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I’ve gotten to spend a lot of time in the studio lately, working with some of the most interesting and passionate folks in Tulsa — and a very special visitor, as well.

Edwaard Liang creating his "R&J" at Tulsa Ballet

The visitor is Edwaard Liang, formerly a glorious dancer with New York City Ballet whom I loved to watch when I lived there, and currently an up-and-coming choreographer who has created dances for the likes of the Joffrey Ballet and San Francisco Ballet in the past few years. In 2010 he choreographed a clever, moving piece for Tulsa Ballet’s “Creations in Studio K” series called “Beautiful Child,” set to songs by Rufus Wainwright. TB artistic director Marcello Angelini thought enough of Liang’s work, both here and elsewhere, to invite him back for a very different project: a brand new evening-length “Romeo and Juliet.”

To say creating a new “R&J” is a tall order is to understate the matter. The greats of choreography have made their mark on the ballet over the decades, beginning with John Cranko in 1962 and continuing with Kenneth MacMillan, Rudolf Nureyev, and most recently Alexei Ratmansky, whose production last year at the National Ballet of Canada drew lavish praise.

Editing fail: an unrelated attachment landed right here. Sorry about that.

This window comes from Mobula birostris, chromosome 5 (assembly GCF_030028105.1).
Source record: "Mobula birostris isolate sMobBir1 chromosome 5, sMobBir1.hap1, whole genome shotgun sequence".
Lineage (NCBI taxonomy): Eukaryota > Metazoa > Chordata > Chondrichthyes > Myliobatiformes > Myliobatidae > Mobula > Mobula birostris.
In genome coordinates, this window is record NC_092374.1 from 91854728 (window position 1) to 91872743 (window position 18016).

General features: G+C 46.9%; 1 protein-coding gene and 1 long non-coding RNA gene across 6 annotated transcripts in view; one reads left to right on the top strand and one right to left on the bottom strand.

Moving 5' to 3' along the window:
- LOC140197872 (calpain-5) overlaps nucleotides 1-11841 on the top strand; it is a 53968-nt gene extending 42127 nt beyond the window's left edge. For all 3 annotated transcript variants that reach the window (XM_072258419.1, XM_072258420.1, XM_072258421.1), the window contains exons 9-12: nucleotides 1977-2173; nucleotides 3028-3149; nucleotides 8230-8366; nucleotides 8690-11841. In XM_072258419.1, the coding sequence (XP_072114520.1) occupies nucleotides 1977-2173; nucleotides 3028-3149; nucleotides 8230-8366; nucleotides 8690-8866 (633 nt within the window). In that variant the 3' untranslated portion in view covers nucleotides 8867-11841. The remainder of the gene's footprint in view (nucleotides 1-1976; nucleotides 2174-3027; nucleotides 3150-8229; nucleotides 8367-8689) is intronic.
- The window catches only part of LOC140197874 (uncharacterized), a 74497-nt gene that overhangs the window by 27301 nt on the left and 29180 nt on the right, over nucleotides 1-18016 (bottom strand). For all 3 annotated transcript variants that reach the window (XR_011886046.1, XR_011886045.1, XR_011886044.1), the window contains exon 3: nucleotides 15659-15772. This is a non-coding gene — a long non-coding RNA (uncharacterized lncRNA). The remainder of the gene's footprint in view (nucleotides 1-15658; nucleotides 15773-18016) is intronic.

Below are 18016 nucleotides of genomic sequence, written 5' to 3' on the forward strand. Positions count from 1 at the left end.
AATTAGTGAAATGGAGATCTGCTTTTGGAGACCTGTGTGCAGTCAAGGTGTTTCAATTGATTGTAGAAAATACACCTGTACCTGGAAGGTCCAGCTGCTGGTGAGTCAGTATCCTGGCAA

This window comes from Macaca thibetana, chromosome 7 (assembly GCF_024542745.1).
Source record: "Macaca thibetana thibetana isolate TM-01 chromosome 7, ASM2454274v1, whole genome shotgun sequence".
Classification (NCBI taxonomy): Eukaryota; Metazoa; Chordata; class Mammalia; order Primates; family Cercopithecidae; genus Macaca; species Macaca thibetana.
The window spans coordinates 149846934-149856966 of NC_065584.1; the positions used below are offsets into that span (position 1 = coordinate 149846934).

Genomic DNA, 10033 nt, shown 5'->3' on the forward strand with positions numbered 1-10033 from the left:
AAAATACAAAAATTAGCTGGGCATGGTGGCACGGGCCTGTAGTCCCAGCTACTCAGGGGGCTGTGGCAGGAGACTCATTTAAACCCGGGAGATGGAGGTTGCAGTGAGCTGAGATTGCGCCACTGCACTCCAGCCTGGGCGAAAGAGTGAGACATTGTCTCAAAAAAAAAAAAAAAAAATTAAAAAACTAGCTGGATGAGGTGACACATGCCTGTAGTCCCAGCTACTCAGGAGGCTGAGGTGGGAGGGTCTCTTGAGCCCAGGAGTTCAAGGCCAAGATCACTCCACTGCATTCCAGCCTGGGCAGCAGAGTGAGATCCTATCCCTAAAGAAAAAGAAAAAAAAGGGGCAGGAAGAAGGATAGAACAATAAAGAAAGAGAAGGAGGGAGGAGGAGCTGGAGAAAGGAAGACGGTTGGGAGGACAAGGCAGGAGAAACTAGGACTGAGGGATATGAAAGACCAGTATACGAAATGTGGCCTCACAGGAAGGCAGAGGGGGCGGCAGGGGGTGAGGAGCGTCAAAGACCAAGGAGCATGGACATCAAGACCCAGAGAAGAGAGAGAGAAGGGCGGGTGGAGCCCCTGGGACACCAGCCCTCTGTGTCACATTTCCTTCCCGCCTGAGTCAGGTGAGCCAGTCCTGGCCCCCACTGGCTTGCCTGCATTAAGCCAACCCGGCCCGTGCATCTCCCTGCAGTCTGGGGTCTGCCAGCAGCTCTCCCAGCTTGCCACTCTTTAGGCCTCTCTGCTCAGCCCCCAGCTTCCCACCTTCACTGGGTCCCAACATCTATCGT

Liang was hard at work when I visited the Tulsa Ballet studios. It is, as Angelini said, “crunch time,” with the premiere about a month away. I look forward to sharing more with you about his creative process and his approach to “Romeo” as we near opening night.

There’s a flurry of other original choreography going on at the same time in studios around Tulsa, as Portico Dans Theatre and TuMM and Living Water and Soluna and The Bell House continue fleshing out projects they’ll perform in the spring and summer. There are big evening-length works in process — Portico’s “BorN” and TuMM’s “Confessions,” for instance — as well as shorter pieces like a duet Rachel Bruce Johnson and I have been working on, tentatively titled “Fences.” Several local modern dance companies are also preparing to present pieces at Tulsa Ballet in early May, as openers for “Creations in Studio K.” (Contact the Tulsa Ballet box office for information on who’s performing when.)

And there’s a new festival emerging — it’s called eMerge, as a matter of fact. More on that in a bit.

It’s going to be a busy season, folks, with more original dance work being created and performed than ever before in this city. Spread the word.

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